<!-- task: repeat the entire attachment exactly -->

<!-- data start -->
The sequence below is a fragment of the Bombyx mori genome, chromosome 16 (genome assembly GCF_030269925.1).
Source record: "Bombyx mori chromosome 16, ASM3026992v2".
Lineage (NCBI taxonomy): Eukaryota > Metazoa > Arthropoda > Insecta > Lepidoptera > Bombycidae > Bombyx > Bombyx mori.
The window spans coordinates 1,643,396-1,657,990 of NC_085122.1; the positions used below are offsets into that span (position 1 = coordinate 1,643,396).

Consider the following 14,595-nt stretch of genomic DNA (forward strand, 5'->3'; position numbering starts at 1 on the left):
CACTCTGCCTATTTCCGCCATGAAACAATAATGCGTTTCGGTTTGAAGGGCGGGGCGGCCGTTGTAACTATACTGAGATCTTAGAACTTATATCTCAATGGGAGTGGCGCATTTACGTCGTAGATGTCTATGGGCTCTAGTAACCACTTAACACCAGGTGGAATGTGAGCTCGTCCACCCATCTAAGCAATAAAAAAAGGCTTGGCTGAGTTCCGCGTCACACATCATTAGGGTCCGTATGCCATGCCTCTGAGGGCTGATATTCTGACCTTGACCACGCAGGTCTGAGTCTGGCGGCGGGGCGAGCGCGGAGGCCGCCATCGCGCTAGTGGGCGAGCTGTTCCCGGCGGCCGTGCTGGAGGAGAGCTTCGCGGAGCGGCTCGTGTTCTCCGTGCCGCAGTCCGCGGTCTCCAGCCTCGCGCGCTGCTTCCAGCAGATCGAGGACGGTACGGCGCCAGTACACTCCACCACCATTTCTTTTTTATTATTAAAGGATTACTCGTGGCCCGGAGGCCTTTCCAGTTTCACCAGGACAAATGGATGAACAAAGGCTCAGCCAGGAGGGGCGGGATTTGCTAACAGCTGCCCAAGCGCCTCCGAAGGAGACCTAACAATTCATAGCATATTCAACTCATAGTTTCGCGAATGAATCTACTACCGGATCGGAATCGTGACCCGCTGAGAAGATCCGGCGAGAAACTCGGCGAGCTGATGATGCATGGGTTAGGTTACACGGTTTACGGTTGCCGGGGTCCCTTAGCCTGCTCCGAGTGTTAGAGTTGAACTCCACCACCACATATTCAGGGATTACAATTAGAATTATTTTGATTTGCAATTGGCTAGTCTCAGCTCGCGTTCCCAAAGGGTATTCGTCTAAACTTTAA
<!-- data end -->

The sequence below is a fragment of the Bombyx mori genome, chromosome 16 (genome assembly GCF_030269925.1).
Source record: "Bombyx mori chromosome 16, ASM3026992v2".
Lineage (NCBI taxonomy): Eukaryota > Metazoa > Arthropoda > Insecta > Lepidoptera > Bombycidae > Bombyx > Bombyx mori.
The window spans coordinates 1,643,396-1,657,990 of NC_085122.1; the positions used below are offsets into that span (position 1 = coordinate 1,643,396).

Consider the following 14,595-nt stretch of genomic DNA (forward strand, 5'->3'; position numbering starts at 1 on the left):
CACTCTGCCTATTTCCGCCATGAAACAATAATGCGTTTCGGTTTGAAGGGCGGGGCGGCCGTTGTAACTATACTGAGATCTTAGAACTTATATCTCAATGGGAGTGGCGCATTTACGTCGTAGATGTCTATGGGCTCTAGTAACCACTTAACACCAGGTGGAATGTGAGCTCGTCCACCCATCTAAGCAATAAAAAAAGGCTTGGCTGAGTTCCGCGTCACACATCATTAGGGTCCGTATGCCATGCCTCTGAGGGCTGATATTCTGACCTTGACCACGCAGGTCTGAGTCTGGCGGCGGGGCGAGCGCGGAGGCCGCCATCGCGCTAGTGGGCGAGCTGTTCCCGGCGGCCGTGCTGGAGGAGAGCTTCGCGGAGCGGCTCGTGTTCTCCGTGCCGCAGTCCGCGGTCTCCAGCCTCGCGCGCTGCTTCCAGCAGATCGAGGACGGTACGGCGCCAGTACACTCCACCACCATTTCTTTTTTATTATTAAAGGATTACTCGTGGCCCGGAGGCCTTTCCAGTTTCACCAGGACAAATGGATGAACAAAGGCTCAGCCAGGAGGGGCGGGATTTGCTAACAGCTGCCCAAGCGCCTCCGAAGGAGACCTAACAATTCATAGCATATTCAACTCATAGTTTCGCGAATGAATCTACTACCGGATCGGAATCGTGACCCGCTGAGAAGATCCGGCGAGAAACTCGGCGAGCTGATGATGCATGGGTTAGGTTACACGGTTTACGGTTGCCGGGGTCCCTTAGCCTGCTCCGAGTGTTAGAGTTGAACTCCACCACCACATATTCAGGGATTACAATTAGAATTATTTTGATTTGCAATTGGCTAGTCTCAGCTCGCGTTCCCAAAGGGTATTCGTCTAAACTTTAA